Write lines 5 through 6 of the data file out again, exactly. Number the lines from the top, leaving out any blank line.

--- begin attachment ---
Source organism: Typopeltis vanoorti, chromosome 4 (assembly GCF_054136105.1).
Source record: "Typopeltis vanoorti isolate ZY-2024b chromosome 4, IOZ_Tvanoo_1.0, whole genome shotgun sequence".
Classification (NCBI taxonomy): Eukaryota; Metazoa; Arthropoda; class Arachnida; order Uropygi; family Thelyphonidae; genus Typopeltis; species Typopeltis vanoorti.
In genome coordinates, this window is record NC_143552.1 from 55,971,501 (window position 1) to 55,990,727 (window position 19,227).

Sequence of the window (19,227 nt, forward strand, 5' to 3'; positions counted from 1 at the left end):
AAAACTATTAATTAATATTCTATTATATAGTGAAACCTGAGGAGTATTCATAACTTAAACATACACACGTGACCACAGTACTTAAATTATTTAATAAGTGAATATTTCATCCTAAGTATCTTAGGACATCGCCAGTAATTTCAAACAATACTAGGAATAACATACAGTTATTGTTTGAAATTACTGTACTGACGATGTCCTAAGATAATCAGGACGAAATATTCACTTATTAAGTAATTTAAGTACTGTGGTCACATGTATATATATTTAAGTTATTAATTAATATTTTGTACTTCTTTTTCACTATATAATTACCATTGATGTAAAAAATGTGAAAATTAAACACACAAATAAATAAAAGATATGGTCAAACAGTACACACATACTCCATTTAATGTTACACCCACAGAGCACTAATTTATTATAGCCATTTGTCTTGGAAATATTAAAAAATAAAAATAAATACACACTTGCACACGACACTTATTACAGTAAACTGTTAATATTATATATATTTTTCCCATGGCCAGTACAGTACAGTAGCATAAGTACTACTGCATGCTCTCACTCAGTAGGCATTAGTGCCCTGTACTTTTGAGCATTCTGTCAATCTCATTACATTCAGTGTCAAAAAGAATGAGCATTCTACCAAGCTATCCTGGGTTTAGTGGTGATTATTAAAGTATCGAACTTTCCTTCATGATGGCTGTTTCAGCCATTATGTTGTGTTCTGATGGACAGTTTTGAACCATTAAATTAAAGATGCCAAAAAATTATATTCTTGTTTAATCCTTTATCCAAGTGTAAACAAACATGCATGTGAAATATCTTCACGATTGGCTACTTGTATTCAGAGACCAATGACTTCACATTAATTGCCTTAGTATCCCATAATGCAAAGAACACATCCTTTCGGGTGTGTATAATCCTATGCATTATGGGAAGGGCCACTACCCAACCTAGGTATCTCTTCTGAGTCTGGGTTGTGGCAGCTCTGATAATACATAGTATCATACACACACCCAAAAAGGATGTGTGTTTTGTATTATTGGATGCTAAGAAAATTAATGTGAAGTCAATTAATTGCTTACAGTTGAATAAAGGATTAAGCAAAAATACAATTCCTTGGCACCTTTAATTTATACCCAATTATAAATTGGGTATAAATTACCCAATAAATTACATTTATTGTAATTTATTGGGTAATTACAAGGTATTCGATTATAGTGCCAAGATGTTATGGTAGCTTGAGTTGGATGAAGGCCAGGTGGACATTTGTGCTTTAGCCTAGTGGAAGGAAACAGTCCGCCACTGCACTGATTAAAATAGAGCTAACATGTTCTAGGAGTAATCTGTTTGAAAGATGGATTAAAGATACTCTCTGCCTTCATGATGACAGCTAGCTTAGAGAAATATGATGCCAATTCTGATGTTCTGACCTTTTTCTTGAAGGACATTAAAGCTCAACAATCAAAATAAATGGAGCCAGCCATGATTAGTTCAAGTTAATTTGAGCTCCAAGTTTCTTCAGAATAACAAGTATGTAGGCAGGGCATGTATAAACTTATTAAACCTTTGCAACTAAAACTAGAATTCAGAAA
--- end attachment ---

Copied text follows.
Sequence of the window (19,227 nt, forward strand, 5' to 3'; positions counted from 1 at the left end):
AAAACTATTAATTAATATTCTATTATATAGTGAAACCTGAGGAGTATTCATAACTTAAACATACACACGTGACCACAGTACTTAAATTATTTAATAAGTGAATATTTCATCCTAAGTATCTTAGGACATCGCCAGTAATTTCAAACAATACTAGGAATAACATACAGTTATTGTTTGAAATTACTGTACTGACGATGTCCTAAGATAATCAGGACGAAATATTCACTTATTAAGTAATTTAAGTACTGTGGTCACATGTATATATATTTAAGTTATTAATTAATATTTTGTACTTCTTTTTCACTATATAATTACCATTGATGTAAAAAATGTGAAAATTAAACACACAAATAAATAAAAGATATGGTCAAACAGTACACACATACTCCATTTAATGTTACACCCACAGAGCACTAATTTATTATAGCCATTTGTCTTGGAAATATTAAAAAATAAAAATAAATACACACTTGCACACGACACTTATTACAGTAAACTGTTAATATTATATATATTTTTCCCATGGCCAGTACAGTACAGTAGCATAAGTACTACTGCATGCTCTCACTCAGTAGGCATTAGTGCCCTGTACTTTTGAGCATTCTGTCAATCTCATTACATTCAGTGTCAAAAAGAATGAGCATTCTACCAAGCTATCCTGGGTTTAGTGGTGATTATTAAAGTATCGAACTTTCCTTCATGATGGCTGTTTCAGCCATTATGTTGTGTTCTGATGGACAGTTTTGAACCATTAAATTAAAGATGCCAAAAAATTATATTCTTGTTTAATCCTTTATCCAAGTGTAAACAAACATGCATGTGAAATATCTTCACGATTGGCTACTTGTATTCAGAGACCAATGACTTCACATTAATTGCCTTAGTATCCCATAATGCAAAGAACACATCCTTTCGGGTGTGTATAATCCTATGCATTATGGGAAGGGCCACTACCCAACCTAGGTATCTCTTCTGAGTCTGGGTTGTGGCAGCTCTGATAATACATAGTATCATACACACACCCAAAAAGGATGTGTGTTTTGTATTATTGGATGCTAAGAAAATTAATGTGAAGTCAATTAATTGCTTACAGTTGAATAAAGGATTAAGCAAAAATACAATTCCTTGGCACCTTTAATTTATACCCAATTATAAATTGGGTATAAATTACCCAATAAATTACATTTATTGTAATTTATTGGGTAATTACAAGGTATTCGATTATAGTGCCAAGATGTTATGGTAGCTTGAGTTGGATGAAGGCCAGGTGGACATTTGTGCTTTAGCCTAGTGGAAGGAAACAGTCCGCCACTGCACTGATTAAAATAGAGCTAACATGTTCTAGGAGTAATCTGTTTGAAAGATGGATTAAAGATACTCTCTGCCTTCATGATGACAGCTAGCTTAGAGAAATATGATGCCAATTCTGATGTTCTGACCTTTTTCTTGAAGGACATTAAAGCTCAACAATCAAAATAAATGGAGCCAGCCATGATTAGTTCAAGTTAATTTGAGCTCCAAGTTTCTTCAGAATAACAAGTATGTAGGCAGGGCATGTATAAACTTATTAAACCTTTGCAACTAAAACTAGAATTCAGAAA